A downloadable visual novel for Windows, macOS, and Linux

Version: 1.35 

Synopsis: 

Isolated in a room repurposed into a personal shrine to esoteric Japanese media. Our nameless protagonist has dedicated himself to a collection of retro Japanese computer games, with a particular fondness for early visual novels. Although decaying in a slovenly existence to the untrained eye, his retreat into digital life is enriched by the scripted interactions with various charming 2D girls. His one purpose in life is to chronicle his thoughts and reflections on each of the digital worlds he immerses himself in. However, one day while pulling out another visual novel to review, a girl leaps straight out of the cover art and begins interacting with him, face to face. But perhaps most shocking of all, in a completely unscripted manner.

StatusReleased
PlatformsWindows, macOS, Linux
Rating
Rated 4.0 out of 5 stars
(5)
AuthorZalor
GenreVisual Novel
Tagsdigital-seclusion, Kinetic Novel, pc-98

Download

Download
DigitalSeclusion-pc.zip 193 MB
Download
DigitalSeclusion-mac.zip 159 MB
Download
DigitalSeclusion-linux.tar.bz2

Comments

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(+1)

Hi! I finally had a chance to play your VN (I had it in my "to play" list for sometime now) and gave a full review on your Lemmasoft thread, so I will keep it brief here.

I have to say, I love the presentation and visuals for this game. I love how you managed to make this both a love letter to visual novels whilst at the same time exploring the detriment of it consuming one's life. The blog entries were a nice touch to learn about the PC-98 as well as I am sure is only a handful of the classics. My only nitpick is some of the sexual descriptions were a bit much at times, and there was no warning about that, but despite that I enjoyed the game as a whole for its deep dive into why visual novels are a great storytelling method and the danger of becoming too obsessed. Again, my full thoughts are on the post! ^^

(2 edits) (+1)

Hey, apologies for taking a couple days to get to your comment. 

I'm happy to hear that you got around to  it and enjoyed it! I'll be sure to check out your review on Lemmasoft and appreciate that you took the time to write one up!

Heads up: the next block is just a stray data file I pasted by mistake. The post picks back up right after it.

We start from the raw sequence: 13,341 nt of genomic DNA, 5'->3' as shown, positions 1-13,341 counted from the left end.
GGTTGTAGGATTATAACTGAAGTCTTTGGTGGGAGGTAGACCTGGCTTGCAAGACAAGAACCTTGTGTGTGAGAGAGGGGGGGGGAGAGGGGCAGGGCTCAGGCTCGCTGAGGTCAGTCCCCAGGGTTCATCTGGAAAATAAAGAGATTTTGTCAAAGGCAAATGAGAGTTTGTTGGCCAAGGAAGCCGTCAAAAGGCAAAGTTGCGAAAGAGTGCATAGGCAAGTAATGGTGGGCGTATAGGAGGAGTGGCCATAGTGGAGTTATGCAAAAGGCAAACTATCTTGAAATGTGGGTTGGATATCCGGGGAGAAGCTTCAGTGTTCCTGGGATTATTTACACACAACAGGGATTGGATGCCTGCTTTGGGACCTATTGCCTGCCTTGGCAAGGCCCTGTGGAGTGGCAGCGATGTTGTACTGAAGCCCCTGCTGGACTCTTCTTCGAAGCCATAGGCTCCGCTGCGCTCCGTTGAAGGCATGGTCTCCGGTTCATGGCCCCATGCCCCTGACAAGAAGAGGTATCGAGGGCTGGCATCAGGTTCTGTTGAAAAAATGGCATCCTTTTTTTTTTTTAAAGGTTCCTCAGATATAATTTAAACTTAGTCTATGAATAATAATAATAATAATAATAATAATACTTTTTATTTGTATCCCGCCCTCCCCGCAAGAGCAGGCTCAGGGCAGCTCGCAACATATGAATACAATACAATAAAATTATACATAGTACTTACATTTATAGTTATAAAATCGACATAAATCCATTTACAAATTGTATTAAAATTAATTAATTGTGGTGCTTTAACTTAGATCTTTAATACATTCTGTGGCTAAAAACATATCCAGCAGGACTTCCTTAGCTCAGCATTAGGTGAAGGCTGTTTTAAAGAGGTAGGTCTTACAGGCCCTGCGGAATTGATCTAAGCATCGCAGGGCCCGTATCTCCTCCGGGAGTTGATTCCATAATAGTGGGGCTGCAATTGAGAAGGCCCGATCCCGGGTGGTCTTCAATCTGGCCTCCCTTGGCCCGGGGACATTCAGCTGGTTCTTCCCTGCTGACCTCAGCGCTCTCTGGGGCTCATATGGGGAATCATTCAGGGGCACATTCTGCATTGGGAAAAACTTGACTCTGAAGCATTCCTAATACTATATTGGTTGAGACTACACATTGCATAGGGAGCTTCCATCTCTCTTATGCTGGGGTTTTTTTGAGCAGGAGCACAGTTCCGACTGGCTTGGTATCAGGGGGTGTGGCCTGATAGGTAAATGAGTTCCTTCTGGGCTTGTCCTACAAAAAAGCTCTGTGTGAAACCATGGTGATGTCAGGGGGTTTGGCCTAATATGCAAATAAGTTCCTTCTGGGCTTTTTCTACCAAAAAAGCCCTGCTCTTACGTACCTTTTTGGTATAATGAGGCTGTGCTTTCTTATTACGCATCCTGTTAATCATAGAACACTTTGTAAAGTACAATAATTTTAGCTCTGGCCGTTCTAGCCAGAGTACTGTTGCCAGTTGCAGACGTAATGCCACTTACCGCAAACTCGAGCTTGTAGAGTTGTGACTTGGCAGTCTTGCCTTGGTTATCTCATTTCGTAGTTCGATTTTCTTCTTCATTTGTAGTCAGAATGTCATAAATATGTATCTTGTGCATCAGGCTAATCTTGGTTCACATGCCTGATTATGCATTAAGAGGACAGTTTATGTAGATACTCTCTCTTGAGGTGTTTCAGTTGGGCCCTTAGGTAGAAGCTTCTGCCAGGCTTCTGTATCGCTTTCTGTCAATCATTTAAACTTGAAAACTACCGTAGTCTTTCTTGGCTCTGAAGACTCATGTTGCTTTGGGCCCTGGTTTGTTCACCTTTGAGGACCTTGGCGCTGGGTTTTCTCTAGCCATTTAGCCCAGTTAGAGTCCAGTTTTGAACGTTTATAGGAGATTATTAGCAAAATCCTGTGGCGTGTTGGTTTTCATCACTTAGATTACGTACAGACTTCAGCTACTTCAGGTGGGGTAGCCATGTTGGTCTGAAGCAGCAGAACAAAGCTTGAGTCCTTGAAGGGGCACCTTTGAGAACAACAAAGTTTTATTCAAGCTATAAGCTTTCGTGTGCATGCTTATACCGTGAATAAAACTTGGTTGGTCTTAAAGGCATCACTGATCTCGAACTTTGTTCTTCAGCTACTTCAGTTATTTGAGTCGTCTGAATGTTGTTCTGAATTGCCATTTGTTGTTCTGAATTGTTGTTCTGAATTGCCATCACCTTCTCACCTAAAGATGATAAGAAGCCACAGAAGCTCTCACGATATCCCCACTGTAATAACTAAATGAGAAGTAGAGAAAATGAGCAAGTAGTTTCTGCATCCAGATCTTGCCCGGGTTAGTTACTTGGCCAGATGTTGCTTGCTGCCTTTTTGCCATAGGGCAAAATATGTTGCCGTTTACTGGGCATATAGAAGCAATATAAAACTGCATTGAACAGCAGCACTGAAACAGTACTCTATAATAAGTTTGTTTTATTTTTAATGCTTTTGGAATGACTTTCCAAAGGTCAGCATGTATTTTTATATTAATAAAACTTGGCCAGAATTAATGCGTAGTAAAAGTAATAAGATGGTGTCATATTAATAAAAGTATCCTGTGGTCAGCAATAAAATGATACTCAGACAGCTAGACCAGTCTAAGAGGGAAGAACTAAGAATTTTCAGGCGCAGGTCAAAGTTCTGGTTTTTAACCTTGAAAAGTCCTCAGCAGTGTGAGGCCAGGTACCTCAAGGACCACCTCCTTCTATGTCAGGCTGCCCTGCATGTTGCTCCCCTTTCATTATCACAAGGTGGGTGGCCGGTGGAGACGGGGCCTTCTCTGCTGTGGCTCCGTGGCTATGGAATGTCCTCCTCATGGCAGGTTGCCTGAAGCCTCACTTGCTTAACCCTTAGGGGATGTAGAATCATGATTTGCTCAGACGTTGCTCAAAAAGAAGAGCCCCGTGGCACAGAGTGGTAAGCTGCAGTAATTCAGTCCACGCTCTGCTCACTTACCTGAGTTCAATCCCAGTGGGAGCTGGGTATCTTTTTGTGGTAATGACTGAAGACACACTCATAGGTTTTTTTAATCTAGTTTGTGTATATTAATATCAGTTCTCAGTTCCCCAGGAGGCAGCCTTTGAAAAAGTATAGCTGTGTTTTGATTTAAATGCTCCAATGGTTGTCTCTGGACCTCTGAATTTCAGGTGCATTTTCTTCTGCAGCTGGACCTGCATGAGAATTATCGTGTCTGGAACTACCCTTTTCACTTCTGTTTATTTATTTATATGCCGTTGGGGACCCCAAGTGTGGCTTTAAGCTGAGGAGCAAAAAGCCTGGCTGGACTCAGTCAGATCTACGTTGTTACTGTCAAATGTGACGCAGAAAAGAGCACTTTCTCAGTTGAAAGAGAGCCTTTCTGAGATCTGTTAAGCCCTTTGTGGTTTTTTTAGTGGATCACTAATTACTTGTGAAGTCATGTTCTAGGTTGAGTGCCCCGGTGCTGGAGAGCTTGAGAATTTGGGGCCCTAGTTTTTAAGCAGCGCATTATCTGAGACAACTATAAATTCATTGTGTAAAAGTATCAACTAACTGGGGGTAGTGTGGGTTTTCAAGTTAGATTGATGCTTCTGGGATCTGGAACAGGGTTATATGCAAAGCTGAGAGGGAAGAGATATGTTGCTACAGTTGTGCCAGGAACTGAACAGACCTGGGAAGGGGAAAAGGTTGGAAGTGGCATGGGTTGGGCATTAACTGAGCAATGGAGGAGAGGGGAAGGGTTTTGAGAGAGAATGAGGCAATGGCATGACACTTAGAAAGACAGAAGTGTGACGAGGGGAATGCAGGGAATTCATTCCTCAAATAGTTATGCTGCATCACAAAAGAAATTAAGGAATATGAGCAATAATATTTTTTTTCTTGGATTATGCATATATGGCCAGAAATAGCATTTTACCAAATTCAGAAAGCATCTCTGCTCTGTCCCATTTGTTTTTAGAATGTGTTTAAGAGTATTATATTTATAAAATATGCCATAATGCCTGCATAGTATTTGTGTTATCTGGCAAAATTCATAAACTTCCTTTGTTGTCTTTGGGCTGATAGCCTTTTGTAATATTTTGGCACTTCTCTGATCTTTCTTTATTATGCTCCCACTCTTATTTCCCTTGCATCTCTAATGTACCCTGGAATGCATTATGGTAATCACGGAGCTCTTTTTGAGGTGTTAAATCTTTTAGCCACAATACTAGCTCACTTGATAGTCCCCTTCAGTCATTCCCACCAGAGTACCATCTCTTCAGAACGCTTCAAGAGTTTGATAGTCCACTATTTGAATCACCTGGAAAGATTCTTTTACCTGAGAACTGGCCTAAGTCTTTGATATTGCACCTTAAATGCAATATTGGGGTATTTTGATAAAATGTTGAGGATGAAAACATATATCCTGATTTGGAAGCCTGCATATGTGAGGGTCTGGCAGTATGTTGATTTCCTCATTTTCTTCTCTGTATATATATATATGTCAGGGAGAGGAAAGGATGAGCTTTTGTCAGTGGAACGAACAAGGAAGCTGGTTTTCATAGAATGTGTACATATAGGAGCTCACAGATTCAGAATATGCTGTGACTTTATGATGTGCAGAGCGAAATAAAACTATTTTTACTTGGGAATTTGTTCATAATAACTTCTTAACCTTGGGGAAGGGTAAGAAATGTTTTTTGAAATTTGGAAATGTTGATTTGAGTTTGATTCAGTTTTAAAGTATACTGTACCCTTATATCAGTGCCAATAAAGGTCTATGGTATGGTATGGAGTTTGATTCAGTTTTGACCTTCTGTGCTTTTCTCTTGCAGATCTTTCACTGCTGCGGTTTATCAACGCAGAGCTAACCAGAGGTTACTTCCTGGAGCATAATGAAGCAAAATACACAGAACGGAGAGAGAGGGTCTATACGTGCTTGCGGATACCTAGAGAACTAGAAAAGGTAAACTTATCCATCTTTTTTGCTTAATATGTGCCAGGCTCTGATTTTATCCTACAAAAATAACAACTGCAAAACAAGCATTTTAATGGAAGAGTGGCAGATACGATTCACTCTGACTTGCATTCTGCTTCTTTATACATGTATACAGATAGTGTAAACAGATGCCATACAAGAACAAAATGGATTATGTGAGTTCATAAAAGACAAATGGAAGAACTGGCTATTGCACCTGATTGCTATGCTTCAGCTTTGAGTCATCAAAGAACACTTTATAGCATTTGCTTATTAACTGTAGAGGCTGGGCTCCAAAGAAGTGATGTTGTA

(+2)

This was very good I got very surprised by it.

Looks like it portrays both sides of the coin of what it means to be an obsessive visual novel fan. I liked the vn reviews inside the vn and also the cool soundtracks used, I'm checking a couple of those on YT right now, thank you.

Visual Novels feel like a cursed genre to me, they have this ethereal transhumanist quality that once it drags you it's hard to get out. Wherever I find myself listening to VN osts or looking through walkthroughs it feels like a siren call. They absorb in a way that Silicon Valley companies would dream to even with their all encompasing panopticon. 

It's like media DMT, not sure I like it. Still, it's refreshing seeing a work of love for the genre that acknowledges that side. 

Maybe a critique for the next work is that the post credits soundtracks scene kinda undermines the tone of the ending which I think should linger for a little more, so as to intend a contemplative aftertaste.

I liked the flashbacks also, it's very well written. Also shoutout to the artist for the OC I think that sets it apart. The ambient and pc noises were also very cool.

(+2)

It's really interesting you mention that. Especially the comparison to DMT. It's the way that VNs can kind of induce a pseudo-trance state into the reader that always fascinated me about the medium, and that kept me coming back to it. Ultimately it was my interest in VNs that drew me to people like Terence Mckenna and other psychonauts that took interest in digital media. This is an aspect of VNs that I think rarely gets discussed. Which is a shame, since I think it's actually kind of a core element of the medium.